I find the attitude of the Tuscan Italians opposing the expansion of the Siena airport to be a refreshing change of pace from the typical “expand at all costs” American business attitude. Yes, I’m a capitalist, but I’m also a Catholic and the needs of communities and persons must come before that of business. Economic expansion is not an isolated good, but must also be weighed against other factors.
Progress cannot be measured only in terms of raising gross domestic product, said Luciano Fiordoni, an economist who spoke at a recent anti-airport rally in Siena. “You have to factor in quality of life,” he said. “We don’t object to growth, but our main intent is to remain human.”
That is a very Catholic point of view, similar to what Pope John Paul II often said. Contrast this with the usual American impulse to “preserve” a place that attracts tourists for its authentic historical charm by expanding access and “Disney”-fying it so that it becomes only a caricature of what made it lovable in the first place.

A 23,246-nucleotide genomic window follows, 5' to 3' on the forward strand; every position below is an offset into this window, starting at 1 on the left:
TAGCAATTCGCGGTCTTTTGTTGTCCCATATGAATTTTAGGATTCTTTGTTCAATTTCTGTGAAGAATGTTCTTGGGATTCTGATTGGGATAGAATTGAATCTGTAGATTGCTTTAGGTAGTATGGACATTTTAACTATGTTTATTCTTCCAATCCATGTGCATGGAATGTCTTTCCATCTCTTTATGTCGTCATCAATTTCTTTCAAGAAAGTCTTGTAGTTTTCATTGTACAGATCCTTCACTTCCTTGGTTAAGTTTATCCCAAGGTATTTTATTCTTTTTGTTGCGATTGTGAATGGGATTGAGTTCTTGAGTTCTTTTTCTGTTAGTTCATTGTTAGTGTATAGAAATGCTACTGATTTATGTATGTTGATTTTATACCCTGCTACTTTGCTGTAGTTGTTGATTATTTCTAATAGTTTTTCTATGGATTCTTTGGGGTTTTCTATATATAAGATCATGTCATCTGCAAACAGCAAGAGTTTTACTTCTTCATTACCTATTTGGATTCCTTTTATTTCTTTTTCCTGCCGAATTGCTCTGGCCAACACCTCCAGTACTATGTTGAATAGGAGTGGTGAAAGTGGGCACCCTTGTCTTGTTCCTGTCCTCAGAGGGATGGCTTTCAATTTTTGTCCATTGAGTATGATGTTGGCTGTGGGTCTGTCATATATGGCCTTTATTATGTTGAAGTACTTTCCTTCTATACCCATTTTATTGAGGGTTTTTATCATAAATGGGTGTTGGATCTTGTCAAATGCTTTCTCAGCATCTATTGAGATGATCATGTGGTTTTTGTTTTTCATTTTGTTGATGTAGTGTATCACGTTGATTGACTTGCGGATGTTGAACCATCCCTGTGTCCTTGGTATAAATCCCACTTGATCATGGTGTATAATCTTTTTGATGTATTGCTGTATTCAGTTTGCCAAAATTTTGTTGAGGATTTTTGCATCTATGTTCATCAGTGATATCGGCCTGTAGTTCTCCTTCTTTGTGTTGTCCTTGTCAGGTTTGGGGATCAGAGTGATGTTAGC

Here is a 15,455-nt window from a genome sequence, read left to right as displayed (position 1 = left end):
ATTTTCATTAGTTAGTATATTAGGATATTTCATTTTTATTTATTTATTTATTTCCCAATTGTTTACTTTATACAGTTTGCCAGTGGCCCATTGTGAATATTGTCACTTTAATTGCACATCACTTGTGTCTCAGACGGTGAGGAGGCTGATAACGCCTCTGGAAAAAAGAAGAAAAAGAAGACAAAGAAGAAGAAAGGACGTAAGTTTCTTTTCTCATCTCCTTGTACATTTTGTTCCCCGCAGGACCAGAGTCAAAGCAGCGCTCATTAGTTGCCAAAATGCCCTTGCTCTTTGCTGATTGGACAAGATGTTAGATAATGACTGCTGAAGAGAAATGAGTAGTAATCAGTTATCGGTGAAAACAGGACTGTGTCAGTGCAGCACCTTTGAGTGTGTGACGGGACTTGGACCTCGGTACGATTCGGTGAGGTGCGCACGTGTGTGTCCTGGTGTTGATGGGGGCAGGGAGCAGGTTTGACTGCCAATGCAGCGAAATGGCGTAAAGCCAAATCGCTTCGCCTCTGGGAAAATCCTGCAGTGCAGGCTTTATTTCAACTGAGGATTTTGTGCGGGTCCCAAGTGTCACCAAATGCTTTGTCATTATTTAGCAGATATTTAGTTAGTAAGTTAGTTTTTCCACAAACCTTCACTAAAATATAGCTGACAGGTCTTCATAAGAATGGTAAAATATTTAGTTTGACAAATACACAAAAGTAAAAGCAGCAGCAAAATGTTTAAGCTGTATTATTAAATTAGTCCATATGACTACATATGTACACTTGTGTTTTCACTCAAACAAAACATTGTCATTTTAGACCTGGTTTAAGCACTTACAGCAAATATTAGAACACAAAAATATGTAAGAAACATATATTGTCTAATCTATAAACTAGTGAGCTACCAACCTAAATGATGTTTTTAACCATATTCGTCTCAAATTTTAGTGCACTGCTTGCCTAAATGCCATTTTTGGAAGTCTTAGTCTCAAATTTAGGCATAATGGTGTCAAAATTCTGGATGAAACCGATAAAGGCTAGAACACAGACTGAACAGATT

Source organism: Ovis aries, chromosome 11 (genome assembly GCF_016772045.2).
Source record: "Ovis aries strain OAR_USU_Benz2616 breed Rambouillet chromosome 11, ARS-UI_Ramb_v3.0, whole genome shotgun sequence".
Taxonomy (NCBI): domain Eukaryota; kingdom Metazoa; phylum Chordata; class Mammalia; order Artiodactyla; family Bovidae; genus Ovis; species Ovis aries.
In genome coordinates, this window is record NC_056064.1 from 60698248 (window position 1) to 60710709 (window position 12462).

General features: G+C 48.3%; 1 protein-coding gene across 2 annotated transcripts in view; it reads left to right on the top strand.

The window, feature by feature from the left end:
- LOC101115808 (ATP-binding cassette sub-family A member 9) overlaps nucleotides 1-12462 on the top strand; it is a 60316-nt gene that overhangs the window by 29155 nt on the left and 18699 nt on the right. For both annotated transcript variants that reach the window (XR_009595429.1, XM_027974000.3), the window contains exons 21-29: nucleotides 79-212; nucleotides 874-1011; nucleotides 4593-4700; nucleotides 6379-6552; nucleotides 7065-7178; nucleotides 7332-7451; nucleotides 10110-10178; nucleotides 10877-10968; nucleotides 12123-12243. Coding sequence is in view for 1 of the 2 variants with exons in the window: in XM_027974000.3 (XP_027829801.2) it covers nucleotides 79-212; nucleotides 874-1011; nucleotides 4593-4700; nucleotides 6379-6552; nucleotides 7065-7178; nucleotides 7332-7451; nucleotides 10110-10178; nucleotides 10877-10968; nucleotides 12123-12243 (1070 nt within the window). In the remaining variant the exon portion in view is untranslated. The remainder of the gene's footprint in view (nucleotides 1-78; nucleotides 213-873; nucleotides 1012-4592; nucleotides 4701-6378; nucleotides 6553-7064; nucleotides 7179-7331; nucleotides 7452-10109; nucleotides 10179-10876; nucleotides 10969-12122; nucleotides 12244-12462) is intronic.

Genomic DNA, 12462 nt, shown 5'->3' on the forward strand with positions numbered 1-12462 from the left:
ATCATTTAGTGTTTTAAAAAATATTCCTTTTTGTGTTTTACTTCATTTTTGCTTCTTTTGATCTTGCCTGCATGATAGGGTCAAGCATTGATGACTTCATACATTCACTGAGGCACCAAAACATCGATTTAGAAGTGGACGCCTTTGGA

A prime example would be any of the popular Maine coastal towns, beloved for their old New England seafaring charm, whose shops have all become boutique outlets that no proper fisherman could afford, much less want to patronize and whose tiny streets have become clogged with vehicle traffic nearly every day in the summer. Perhaps they would have been better off without all the inns and hotels and the interstate off-ramp even if it meant not so many of us could visit as we’d like.